Ever since the FTX scandal broke, cryptocurrency investors swear by hardware wallets.
Custodial wallets are simply wallets managed by a third party such as a cryptocurrency platform or exchange. In other words, if the exchange controlling your wallet is hacked or goes bankrupt, you risk losing your funds.
On the other hand, non-custodial wallets (or non-custodial wallets) add an extra layer of protection to your cryptographic assetsas they give you full control over your funds.
Contrary to what one might think, mismanagement and misappropriation of funds are not the biggest risks of custody portfolios. In fact, the biggest downside to these wallets is their vulnerability to hacks. And as we all know, Hacks are commonplace within the crypto sphere.
In October, cryptocurrency exchange Binance suffered a hack that cost it $570 million. To achieve their ends, the hackers used the BSC Token Hub service, the blockchain bridge of BNB Chain, to create and withdraw 2 million BNB tokens.
Similarly, within hours of filing for bankruptcy, FTP extension suffered an attack that cost him hundreds of millions of dollars. While the causes of the incident remain unknown, many members of the crypto community are convinced that it was not an actual hack.
The incredible rise of hardware wallets
As the crisis of confidence has slowed activity on cryptocurrency exchanges, hardware wallets have gained traction in 2022. Yes, the misfortune of some is the happiness of others.
Trezor, one of two industry leaders, saw its traffic soar 350% in the days following the FTX bankruptcy. Similarly, sales of the company’s hardware portfolio more than tripled.
Hito, a wirelessly rechargeable hardware waller, was also hugely successful around the same time. “The sector has grown. Ledger doubled its revenue in the month following the FTX crash. Shortly before that, the parent company of the crypto wallet announced a partnership with Binance,” said Mikhail Kirillov, CEO of Hito.
“Although Hito announced its pre-sale less than six months ago, we have seen an upward trend in sales since FTX went bankrupt.”
This renewed interest in hardware wallets is completely normal, as these wallets are more in line with the principles of Bitcoin. Indeed, Satoshi Nakamoto, the anonymous founder of the world’s first cryptocurrency, wanted to cut out the middleman. “With a digital currency based on cryptographic evidence, money will be safe and transactions will be easier”reads a post published in 2009 by Satoshi Nakamoto.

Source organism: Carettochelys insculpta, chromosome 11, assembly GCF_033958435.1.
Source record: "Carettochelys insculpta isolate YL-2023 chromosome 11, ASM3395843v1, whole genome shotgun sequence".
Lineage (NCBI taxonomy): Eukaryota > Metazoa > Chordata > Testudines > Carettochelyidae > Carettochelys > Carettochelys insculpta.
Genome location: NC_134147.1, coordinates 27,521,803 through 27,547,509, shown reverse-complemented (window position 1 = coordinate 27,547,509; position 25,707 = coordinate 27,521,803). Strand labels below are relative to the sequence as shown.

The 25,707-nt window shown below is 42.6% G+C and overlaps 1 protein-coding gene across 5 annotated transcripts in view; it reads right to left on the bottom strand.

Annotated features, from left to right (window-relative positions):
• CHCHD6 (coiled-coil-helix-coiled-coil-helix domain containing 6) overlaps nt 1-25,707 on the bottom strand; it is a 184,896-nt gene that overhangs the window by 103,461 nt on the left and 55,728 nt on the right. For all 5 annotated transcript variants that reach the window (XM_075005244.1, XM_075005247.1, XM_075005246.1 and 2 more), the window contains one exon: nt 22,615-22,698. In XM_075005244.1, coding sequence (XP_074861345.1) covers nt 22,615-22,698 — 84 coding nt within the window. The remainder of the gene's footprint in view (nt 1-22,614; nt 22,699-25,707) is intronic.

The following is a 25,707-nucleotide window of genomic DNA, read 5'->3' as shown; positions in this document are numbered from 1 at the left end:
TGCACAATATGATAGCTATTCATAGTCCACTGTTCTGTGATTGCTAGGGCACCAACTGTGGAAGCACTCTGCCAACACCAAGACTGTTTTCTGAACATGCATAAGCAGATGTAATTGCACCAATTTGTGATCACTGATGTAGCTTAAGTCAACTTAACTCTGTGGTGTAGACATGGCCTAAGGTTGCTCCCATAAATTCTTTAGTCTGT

There are different types and sizes of hardware wallets. Smaller ones, like the Ledger Nano line of wallets, look like a thumb drive and can be clipped onto your keychain. The larger ones, like NGRAVE ZERO or ELLIPAL Titan, are about the size of a small phone. They all come with additional features, such as dust protection, etc.
Hardware wallets are part of what are called cold wallets or cold storage wallets. It is a hardware or software tool that allows you to store your encryption without connecting to the internet. Some wallet developers, such as MetaMask, offer cold wallet software to their users.
Hardware wallets aren’t the only solution
For all their advantages, hardware wallets are not unanimous. Changpeng Zhao, CEO of Binance, said last month that “99% of people risk losing their cryptocurrencies if they opt for self-custody.” CZ’s estimate is exaggerated, but let’s not forget that hardware wallets only really gained ground after the Terra Luna, Celsius and FTX scandals.
“Only time will tell,” says Hito CEO Mikhail Kirillov. “But with $70 billion in losses from the collapse of Celsius, Terra and FTX alone, it appears that leaving your cryptocurrency on an exchange is much riskier than losing a device. (which doesn’t matter anyway). That said, the adage “not your keys, not your cryptocurrencies” is an inescapable lesson that users have learned the hard way.
“If you lose your device, don’t worry; as long as you keep your passphrase backed up, you can safely access your funds. Yes, we think it’s time users had the tools to trust themselves, rather than trusting cryptocurrency exchanges. Hito is one of the easiest tools they can use.”
There are also software wallets that put you in control of your cryptocurrency. For example, Atomic Wallet gives you the ability to store your digital assets securely on your computer. Recently, Zerion and Frontier launched easy-to-use browser extensions that support multiple types of crypto assets, including non-fungible tokens (NFTs).
Which Place for Decentralized Exchanges (DEX)?
If you are more of a trader than a HODLer, you can opt for a DEX. “Decentralized exchanges should not be confused with centralized exchanges like Coinbase and Binance”says Ravindra Kuma, founder and CEO of Frontier.
“Centralized cryptocurrency exchanges hold your assets for you and must always verify your identity. Decentralized exchanges do not require KYC (customer knowledge)they do not require the creation of an account and allow you to trade directly with other people”.
Moral of the story: You already know, if you don’t own your private keys, you don’t own your cryptocurrency.
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